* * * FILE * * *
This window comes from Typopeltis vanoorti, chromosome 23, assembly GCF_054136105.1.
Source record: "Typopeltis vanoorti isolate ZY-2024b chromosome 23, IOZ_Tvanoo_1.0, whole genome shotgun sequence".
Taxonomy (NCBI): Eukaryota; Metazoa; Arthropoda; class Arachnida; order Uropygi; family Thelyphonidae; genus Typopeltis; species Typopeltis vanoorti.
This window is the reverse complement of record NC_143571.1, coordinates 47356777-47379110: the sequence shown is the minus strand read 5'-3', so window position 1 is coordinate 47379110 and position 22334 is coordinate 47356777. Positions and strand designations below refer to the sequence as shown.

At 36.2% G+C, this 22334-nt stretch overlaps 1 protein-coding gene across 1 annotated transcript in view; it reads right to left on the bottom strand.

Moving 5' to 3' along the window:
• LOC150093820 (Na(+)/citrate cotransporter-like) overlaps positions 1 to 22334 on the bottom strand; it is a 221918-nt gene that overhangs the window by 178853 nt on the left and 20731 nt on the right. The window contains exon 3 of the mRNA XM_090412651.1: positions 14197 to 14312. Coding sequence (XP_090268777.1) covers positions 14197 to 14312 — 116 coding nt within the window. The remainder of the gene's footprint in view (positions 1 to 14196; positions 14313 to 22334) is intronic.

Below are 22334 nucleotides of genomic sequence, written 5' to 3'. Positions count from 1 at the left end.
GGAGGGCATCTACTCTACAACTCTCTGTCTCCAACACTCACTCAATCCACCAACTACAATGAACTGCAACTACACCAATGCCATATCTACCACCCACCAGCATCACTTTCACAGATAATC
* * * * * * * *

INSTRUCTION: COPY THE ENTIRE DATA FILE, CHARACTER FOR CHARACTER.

This window comes from Typopeltis vanoorti, chromosome 23, assembly GCF_054136105.1.
Source record: "Typopeltis vanoorti isolate ZY-2024b chromosome 23, IOZ_Tvanoo_1.0, whole genome shotgun sequence".
Taxonomy (NCBI): Eukaryota; Metazoa; Arthropoda; class Arachnida; order Uropygi; family Thelyphonidae; genus Typopeltis; species Typopeltis vanoorti.
This window is the reverse complement of record NC_143571.1, coordinates 47356777-47379110: the sequence shown is the minus strand read 5'-3', so window position 1 is coordinate 47379110 and position 22334 is coordinate 47356777. Positions and strand designations below refer to the sequence as shown.

At 36.2% G+C, this 22334-nt stretch overlaps 1 protein-coding gene across 1 annotated transcript in view; it reads right to left on the bottom strand.

Moving 5' to 3' along the window:
• LOC150093820 (Na(+)/citrate cotransporter-like) overlaps positions 1 to 22334 on the bottom strand; it is a 221918-nt gene that overhangs the window by 178853 nt on the left and 20731 nt on the right. The window contains exon 3 of the mRNA XM_090412651.1: positions 14197 to 14312. Coding sequence (XP_090268777.1) covers positions 14197 to 14312 — 116 coding nt within the window. The remainder of the gene's footprint in view (positions 1 to 14196; positions 14313 to 22334) is intronic.

Below are 22334 nucleotides of genomic sequence, written 5' to 3'. Positions count from 1 at the left end.
GGAGGGCATCTACTCTACAACTCTCTGTCTCCAACACTCACTCAATCCACCAACTACAATGAACTGCAACTACACCAATGCCATATCTACCACCCACCAGCATCACTTTCACAGATAATC